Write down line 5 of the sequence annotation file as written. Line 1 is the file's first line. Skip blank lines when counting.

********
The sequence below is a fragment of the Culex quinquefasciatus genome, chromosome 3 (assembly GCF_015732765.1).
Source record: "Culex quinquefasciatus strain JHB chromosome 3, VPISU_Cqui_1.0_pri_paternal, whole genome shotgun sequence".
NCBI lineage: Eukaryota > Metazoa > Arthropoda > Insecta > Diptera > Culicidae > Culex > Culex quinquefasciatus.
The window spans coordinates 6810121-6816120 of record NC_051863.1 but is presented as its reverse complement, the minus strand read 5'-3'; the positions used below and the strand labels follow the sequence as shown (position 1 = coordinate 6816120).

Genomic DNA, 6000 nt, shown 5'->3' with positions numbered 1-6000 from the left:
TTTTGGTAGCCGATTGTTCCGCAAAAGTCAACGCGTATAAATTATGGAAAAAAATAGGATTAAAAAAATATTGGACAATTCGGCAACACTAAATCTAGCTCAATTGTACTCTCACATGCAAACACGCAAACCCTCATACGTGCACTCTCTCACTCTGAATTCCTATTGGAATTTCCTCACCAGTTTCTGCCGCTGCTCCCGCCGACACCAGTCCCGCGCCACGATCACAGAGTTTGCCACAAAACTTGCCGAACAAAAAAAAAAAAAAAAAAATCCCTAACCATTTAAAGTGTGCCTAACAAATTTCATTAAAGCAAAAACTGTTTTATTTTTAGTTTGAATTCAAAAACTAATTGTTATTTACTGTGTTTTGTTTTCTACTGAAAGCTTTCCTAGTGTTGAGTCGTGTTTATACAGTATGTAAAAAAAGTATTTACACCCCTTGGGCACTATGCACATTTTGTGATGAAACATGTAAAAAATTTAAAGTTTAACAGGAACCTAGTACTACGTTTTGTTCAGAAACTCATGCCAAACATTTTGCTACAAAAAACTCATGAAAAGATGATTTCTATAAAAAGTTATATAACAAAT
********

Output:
Genomic DNA, 6000 nt, shown 5'->3' with positions numbered 1-6000 from the left: